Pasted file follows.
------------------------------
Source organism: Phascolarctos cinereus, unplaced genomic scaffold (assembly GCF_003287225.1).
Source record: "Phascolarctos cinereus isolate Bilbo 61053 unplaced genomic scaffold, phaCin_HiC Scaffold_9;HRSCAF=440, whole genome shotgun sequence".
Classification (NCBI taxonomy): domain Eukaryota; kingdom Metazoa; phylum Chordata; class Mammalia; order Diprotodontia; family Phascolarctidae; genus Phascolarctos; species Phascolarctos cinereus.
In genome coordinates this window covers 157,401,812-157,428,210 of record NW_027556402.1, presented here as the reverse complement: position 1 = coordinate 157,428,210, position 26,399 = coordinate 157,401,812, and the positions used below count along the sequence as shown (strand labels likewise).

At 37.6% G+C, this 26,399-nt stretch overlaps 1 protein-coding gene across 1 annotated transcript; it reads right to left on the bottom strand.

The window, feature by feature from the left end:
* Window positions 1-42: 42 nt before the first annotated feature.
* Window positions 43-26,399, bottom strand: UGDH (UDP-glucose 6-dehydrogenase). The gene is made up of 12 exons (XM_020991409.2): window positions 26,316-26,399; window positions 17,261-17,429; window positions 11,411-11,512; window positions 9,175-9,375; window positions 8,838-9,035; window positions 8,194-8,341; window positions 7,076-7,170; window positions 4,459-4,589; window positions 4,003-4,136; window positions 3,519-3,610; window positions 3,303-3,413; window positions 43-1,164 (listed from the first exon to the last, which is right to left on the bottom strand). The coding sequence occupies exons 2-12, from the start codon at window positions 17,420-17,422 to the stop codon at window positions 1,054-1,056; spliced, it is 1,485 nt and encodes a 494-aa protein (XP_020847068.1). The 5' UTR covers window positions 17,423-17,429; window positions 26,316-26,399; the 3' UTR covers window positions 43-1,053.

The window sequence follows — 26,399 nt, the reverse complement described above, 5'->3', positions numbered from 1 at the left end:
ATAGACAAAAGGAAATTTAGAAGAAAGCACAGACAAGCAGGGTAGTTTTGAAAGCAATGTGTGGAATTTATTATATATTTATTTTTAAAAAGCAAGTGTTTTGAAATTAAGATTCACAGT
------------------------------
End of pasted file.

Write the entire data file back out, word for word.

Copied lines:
Source organism: Phascolarctos cinereus, unplaced genomic scaffold (assembly GCF_003287225.1).
Source record: "Phascolarctos cinereus isolate Bilbo 61053 unplaced genomic scaffold, phaCin_HiC Scaffold_9;HRSCAF=440, whole genome shotgun sequence".
Classification (NCBI taxonomy): domain Eukaryota; kingdom Metazoa; phylum Chordata; class Mammalia; order Diprotodontia; family Phascolarctidae; genus Phascolarctos; species Phascolarctos cinereus.
In genome coordinates this window covers 157,401,812-157,428,210 of record NW_027556402.1, presented here as the reverse complement: position 1 = coordinate 157,428,210, position 26,399 = coordinate 157,401,812, and the positions used below count along the sequence as shown (strand labels likewise).

At 37.6% G+C, this 26,399-nt stretch overlaps 1 protein-coding gene across 1 annotated transcript; it reads right to left on the bottom strand.

The window, feature by feature from the left end:
* Window positions 1-42: 42 nt before the first annotated feature.
* Window positions 43-26,399, bottom strand: UGDH (UDP-glucose 6-dehydrogenase). The gene is made up of 12 exons (XM_020991409.2): window positions 26,316-26,399; window positions 17,261-17,429; window positions 11,411-11,512; window positions 9,175-9,375; window positions 8,838-9,035; window positions 8,194-8,341; window positions 7,076-7,170; window positions 4,459-4,589; window positions 4,003-4,136; window positions 3,519-3,610; window positions 3,303-3,413; window positions 43-1,164 (listed from the first exon to the last, which is right to left on the bottom strand). The coding sequence occupies exons 2-12, from the start codon at window positions 17,420-17,422 to the stop codon at window positions 1,054-1,056; spliced, it is 1,485 nt and encodes a 494-aa protein (XP_020847068.1). The 5' UTR covers window positions 17,423-17,429; window positions 26,316-26,399; the 3' UTR covers window positions 43-1,053.

The window sequence follows — 26,399 nt, the reverse complement described above, 5'->3', positions numbered from 1 at the left end:
ATAGACAAAAGGAAATTTAGAAGAAAGCACAGACAAGCAGGGTAGTTTTGAAAGCAATGTGTGGAATTTATTATATATTTATTTTTAAAAAGCAAGTGTTTTGAAATTAAGATTCACAGT